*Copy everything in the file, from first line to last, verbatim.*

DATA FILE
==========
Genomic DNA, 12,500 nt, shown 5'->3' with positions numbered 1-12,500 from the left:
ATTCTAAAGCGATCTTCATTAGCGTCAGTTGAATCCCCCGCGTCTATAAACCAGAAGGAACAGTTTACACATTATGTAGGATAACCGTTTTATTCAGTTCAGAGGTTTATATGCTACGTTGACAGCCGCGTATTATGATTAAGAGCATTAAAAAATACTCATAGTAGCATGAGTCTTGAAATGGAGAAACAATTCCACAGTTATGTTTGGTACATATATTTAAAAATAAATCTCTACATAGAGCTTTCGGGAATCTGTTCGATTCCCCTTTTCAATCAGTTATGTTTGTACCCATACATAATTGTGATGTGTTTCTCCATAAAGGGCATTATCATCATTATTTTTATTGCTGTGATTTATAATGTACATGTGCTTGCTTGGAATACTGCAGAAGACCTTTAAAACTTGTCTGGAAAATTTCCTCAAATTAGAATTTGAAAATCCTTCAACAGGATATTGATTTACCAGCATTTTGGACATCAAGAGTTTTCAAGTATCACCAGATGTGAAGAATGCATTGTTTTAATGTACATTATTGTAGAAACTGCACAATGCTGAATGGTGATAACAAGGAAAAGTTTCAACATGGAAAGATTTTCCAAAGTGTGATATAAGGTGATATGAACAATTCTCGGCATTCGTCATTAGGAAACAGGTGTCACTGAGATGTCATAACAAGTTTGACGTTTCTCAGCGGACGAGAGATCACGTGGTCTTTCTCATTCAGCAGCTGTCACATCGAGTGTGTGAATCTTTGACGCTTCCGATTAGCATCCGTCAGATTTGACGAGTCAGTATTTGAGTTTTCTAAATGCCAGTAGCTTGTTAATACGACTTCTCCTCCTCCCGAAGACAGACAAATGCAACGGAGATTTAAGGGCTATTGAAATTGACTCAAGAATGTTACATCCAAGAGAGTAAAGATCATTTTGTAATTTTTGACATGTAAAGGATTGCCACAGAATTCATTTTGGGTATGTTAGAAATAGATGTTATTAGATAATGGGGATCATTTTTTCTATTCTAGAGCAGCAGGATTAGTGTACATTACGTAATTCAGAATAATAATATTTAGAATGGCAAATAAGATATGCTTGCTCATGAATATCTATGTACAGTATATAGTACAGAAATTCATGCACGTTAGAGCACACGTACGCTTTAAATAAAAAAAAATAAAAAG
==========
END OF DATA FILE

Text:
Genomic DNA, 12,500 nt, shown 5'->3' with positions numbered 1-12,500 from the left:
ATTCTAAAGCGATCTTCATTAGCGTCAGTTGAATCCCCCGCGTCTATAAACCAGAAGGAACAGTTTACACATTATGTAGGATAACCGTTTTATTCAGTTCAGAGGTTTATATGCTACGTTGACAGCCGCGTATTATGATTAAGAGCATTAAAAAATACTCATAGTAGCATGAGTCTTGAAATGGAGAAACAATTCCACAGTTATGTTTGGTACATATATTTAAAAATAAATCTCTACATAGAGCTTTCGGGAATCTGTTCGATTCCCCTTTTCAATCAGTTATGTTTGTACCCATACATAATTGTGATGTGTTTCTCCATAAAGGGCATTATCATCATTATTTTTATTGCTGTGATTTATAATGTACATGTGCTTGCTTGGAATACTGCAGAAGACCTTTAAAACTTGTCTGGAAAATTTCCTCAAATTAGAATTTGAAAATCCTTCAACAGGATATTGATTTACCAGCATTTTGGACATCAAGAGTTTTCAAGTATCACCAGATGTGAAGAATGCATTGTTTTAATGTACATTATTGTAGAAACTGCACAATGCTGAATGGTGATAACAAGGAAAAGTTTCAACATGGAAAGATTTTCCAAAGTGTGATATAAGGTGATATGAACAATTCTCGGCATTCGTCATTAGGAAACAGGTGTCACTGAGATGTCATAACAAGTTTGACGTTTCTCAGCGGACGAGAGATCACGTGGTCTTTCTCATTCAGCAGCTGTCACATCGAGTGTGTGAATCTTTGACGCTTCCGATTAGCATCCGTCAGATTTGACGAGTCAGTATTTGAGTTTTCTAAATGCCAGTAGCTTGTTAATACGACTTCTCCTCCTCCCGAAGACAGACAAATGCAACGGAGATTTAAGGGCTATTGAAATTGACTCAAGAATGTTACATCCAAGAGAGTAAAGATCATTTTGTAATTTTTGACATGTAAAGGATTGCCACAGAATTCATTTTGGGTATGTTAGAAATAGATGTTATTAGATAATGGGGATCATTTTTTCTATTCTAGAGCAGCAGGATTAGTGTACATTACGTAATTCAGAATAATAATATTTAGAATGGCAAATAAGATATGCTTGCTCATGAATATCTATGTACAGTATATAGTACAGAAATTCATGCACGTTAGAGCACACGTACGCTTTAAATAAAAAAAAATAAAAAG